Share Email Print
cover

Proceedings Paper

Usefulness of indocyanine green as an infrared marker
Author(s): Yuko Fukami; Manabu Heya; Kunio Awazu
Format Member Price Non-Member Price
PDF $14.40 $18.00

Paper Abstract

Indocyanide green (ICG) is widely used as a tracer for the non-invasive estimation of liver function. ICG has properties of binding with plasma protein, and has a large absorption peak at 805 nm. There were no reports, however, about the IR absorption peak of ICG at 7.1 micrometers , which absorption coefficient amounts to approximately 13000cm-1. In this study, ICG was exposed to free electron lasers (FELs) with wavelength of 7.1 micrometers and usefulness of ICG as an IR-marker was discussed. ICG film sample was formed on IR-transparent BaF2 crystal substrate and exposed to FELs with the wavelength of 7.1micrometers . After exposure the sample was analyzed by FT-IR and film thickness measurements. As results, ICG ablated with the FEL of the power density of more than 5 W/cm2(equalsPdth), and that the molecular structure of ICG was still stable for the power density of less than Pdth, 3 W/cm2. Therefore, ICG can be considered as a novel infrared marker (IR marker) to the living tissue which absorbs FEL photon energy without changing the IR absorption peak.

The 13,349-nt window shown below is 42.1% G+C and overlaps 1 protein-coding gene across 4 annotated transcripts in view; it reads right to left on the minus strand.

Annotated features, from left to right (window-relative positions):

Paper Details

Date Published: 2 July 2001
PDF: 6 pages
Proc. SPIE 4259, Biomarkers and Biological Spectral Imaging, (2 July 2001); doi: 10.1117/12.432493
Show Author Affiliations
Yuko Fukami, Osaka Univ. (Japan)
Manabu Heya, Osaka Univ. (Japan)
Kunio Awazu, Osaka Univ. (Japan)


Published in SPIE Proceedings Vol. 4259:
Biomarkers and Biological Spectral Imaging
Gregory H. Bearman; Darryl J. Bornhop; Richard M. Levenson; Darryl J. Bornhop, Editor(s)

© SPIE. Terms of Use
Back to Top